Please email PublicPrograms@JAMsj.org or call the JAMsj office at (408) 294-3138 to reserve a spot.

Nisei Soldiers Film Series

Japanese American Museum San Jose  

535 N. Fifth Street
San Jose, CA  95112

In celebration of the Congressional Gold Medal's tour stop in the Bay Area (June 29 to August 4, de Young Museum), JAMsj is pleased to present a film series honoring our Nisei soldiersThe series continues in July with three more films.  



Poster art image used by permission of Lucy Ostrander
Cover art image used by permission of Sharon Yamato




A Flicker in Eternity 
Honor & Sacrifice


Saturday, July 20, 2013

1:00 p.m.


A Flicker in Eternity is the coming-of-age tale of Stanley Hayami, a talented young teenager caught between his dream of becoming a writer/artist and duty to his country. Based on Hayami's own diary, this documentary is the firsthand account of a 15-year-old thrust into the turmoil of WWII and is a poignant reminder of the indignity of incarceration and the tragedy of war. Through Hayami's endearing cartoons and witty observations, this film chronicles his life behind barbed wire and as a soldier in the 442nd Regimental Combat Team. It is based on his diary and letters, which are archived at the Japanese American National Museum, and Joanne Oppenheim's book, Stanley Hayami, Nisei Son.

Honor & Sacrifice is the story of one man's journey from early hardship  to a concentration camp and ultimately to the stature of authentic American hero. This story is based on Roy Matsumoto's nearly unbelievable contribution as a member of Merrill's Marauders. Matsumoto was a man of extraordinary strength, stamina, wit, and courage, as this story demonstrates. But in most respects he was also a typical member of the Japanese American community he grew up in, showing the qualities of determination, loyalty, and acceptance of sacrifice throughout his life and military service years. These same qualities define the honorable place in US history occupied by Japanese Americans of the 20th century.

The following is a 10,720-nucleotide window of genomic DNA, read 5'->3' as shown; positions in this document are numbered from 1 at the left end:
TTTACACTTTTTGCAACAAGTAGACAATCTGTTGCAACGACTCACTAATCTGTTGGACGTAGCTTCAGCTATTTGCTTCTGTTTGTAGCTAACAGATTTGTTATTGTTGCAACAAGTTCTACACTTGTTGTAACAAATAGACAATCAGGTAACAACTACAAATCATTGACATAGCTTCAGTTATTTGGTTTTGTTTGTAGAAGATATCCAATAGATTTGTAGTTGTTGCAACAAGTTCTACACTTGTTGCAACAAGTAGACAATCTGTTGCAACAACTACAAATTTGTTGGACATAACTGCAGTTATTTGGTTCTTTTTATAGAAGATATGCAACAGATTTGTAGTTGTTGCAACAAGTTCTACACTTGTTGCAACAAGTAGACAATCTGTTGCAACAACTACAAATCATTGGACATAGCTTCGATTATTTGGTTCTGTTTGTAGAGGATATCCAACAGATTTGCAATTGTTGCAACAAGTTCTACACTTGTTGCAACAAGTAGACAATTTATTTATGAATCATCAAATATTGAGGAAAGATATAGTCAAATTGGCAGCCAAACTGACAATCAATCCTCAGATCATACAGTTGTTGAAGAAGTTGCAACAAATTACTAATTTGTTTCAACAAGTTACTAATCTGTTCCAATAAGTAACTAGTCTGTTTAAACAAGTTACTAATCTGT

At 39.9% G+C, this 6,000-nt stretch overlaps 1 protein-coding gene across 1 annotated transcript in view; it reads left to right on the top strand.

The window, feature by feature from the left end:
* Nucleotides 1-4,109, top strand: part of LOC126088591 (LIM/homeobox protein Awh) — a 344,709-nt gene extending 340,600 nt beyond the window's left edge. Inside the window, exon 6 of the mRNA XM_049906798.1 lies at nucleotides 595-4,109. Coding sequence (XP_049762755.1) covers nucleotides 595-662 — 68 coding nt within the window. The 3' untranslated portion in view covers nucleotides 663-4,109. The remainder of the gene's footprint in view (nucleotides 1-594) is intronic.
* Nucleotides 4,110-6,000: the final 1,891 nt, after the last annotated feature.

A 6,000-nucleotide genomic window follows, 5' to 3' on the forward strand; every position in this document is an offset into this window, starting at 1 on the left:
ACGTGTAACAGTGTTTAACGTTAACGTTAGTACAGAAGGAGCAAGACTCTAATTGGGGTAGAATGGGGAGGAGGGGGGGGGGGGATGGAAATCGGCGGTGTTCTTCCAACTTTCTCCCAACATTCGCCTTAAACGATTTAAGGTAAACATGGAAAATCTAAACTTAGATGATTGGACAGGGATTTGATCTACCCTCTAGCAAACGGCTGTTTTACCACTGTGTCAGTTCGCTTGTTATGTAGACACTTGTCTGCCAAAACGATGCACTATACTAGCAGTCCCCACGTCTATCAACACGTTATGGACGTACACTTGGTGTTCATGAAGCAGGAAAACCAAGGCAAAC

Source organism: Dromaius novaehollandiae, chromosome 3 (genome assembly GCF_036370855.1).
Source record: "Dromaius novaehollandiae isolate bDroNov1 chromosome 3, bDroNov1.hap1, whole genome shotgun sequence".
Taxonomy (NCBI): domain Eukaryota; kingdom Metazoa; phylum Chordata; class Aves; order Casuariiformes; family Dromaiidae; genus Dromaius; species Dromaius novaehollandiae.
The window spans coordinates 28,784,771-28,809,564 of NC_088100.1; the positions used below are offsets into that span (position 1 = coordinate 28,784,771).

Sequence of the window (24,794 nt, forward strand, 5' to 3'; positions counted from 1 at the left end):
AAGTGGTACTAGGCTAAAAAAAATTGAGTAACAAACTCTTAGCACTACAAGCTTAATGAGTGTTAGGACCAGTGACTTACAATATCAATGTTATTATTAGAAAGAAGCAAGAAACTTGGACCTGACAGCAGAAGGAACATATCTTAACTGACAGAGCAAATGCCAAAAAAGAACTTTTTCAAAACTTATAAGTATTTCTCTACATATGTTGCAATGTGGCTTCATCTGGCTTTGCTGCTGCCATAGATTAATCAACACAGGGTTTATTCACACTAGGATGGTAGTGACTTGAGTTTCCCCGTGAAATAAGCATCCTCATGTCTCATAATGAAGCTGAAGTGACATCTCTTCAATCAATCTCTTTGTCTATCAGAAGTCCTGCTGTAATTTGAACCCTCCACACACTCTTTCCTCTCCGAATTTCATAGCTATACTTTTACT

The films will be followed by Q&A with filmmaker Ann Kaneko and Nisei veterans Lawson Sakai and Kats Hikido.

Ann Kaneko
Ann Kaneko
is a Los Angeles-based independent filmmaker, who has produced
numerous award-winning shorts and documentaries, including Against the Grain: An Artist's Guide to Peru and Overstay. She has also been commissioned to create media installations for the Skirball Cultural Center, Japanese American National Museum, National Endowment for the Arts, and The Getty Center. 
Lawson Sakai

Photo courtesy of Tom Graves

Lawson Sakai is the founder of the Friends and Family of Nisei Veterans.  He joined the 442nd Regimental Combat Team (442nd RCT) in March 1943, after being denied enlistment two years earlier because of his Japanese ancestry. He received four Purple Heart Medals and a Bronze Star Medal, having participated in all major campaigns of the 442nd RCT, including the liberation of Bruyeres, France; rescue of the "Lost Battalion," France; and breaking of the Gothic Line, Italy. 
Katsumi (Kats) Hikido


Katsumi (Kats) Hikido